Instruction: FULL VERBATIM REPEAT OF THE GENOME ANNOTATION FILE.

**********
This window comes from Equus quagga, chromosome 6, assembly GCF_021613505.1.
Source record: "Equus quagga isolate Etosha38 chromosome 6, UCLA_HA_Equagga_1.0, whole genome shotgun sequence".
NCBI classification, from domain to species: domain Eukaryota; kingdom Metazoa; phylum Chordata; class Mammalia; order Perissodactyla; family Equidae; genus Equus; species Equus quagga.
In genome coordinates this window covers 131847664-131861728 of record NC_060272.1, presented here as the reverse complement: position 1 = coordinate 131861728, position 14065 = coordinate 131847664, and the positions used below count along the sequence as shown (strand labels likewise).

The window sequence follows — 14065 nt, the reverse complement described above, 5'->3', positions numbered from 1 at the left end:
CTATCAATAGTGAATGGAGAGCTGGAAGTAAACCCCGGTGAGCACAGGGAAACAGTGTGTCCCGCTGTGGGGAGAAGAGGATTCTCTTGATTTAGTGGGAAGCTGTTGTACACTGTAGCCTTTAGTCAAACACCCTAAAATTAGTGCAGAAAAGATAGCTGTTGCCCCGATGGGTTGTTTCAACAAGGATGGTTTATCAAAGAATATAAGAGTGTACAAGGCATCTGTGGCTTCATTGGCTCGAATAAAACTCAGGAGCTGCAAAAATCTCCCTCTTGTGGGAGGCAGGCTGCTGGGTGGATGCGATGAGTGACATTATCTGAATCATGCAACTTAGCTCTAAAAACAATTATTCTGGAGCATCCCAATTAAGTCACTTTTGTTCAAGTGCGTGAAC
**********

This window comes from Equus quagga, chromosome 6, assembly GCF_021613505.1.
Source record: "Equus quagga isolate Etosha38 chromosome 6, UCLA_HA_Equagga_1.0, whole genome shotgun sequence".
NCBI classification, from domain to species: domain Eukaryota; kingdom Metazoa; phylum Chordata; class Mammalia; order Perissodactyla; family Equidae; genus Equus; species Equus quagga.
In genome coordinates this window covers 131847664-131861728 of record NC_060272.1, presented here as the reverse complement: position 1 = coordinate 131861728, position 14065 = coordinate 131847664, and the positions used below count along the sequence as shown (strand labels likewise).

The window sequence follows — 14065 nt, the reverse complement described above, 5'->3', positions numbered from 1 at the left end:
CTATCAATAGTGAATGGAGAGCTGGAAGTAAACCCCGGTGAGCACAGGGAAACAGTGTGTCCCGCTGTGGGGAGAAGAGGATTCTCTTGATTTAGTGGGAAGCTGTTGTACACTGTAGCCTTTAGTCAAACACCCTAAAATTAGTGCAGAAAAGATAGCTGTTGCCCCGATGGGTTGTTTCAACAAGGATGGTTTATCAAAGAATATAAGAGTGTACAAGGCATCTGTGGCTTCATTGGCTCGAATAAAACTCAGGAGCTGCAAAAATCTCCCTCTTGTGGGAGGCAGGCTGCTGGGTGGATGCGATGAGTGACATTATCTGAATCATGCAACTTAGCTCTAAAAACAATTATTCTGGAGCATCCCAATTAAGTCACTTTTGTTCAAGTGCGTGAAC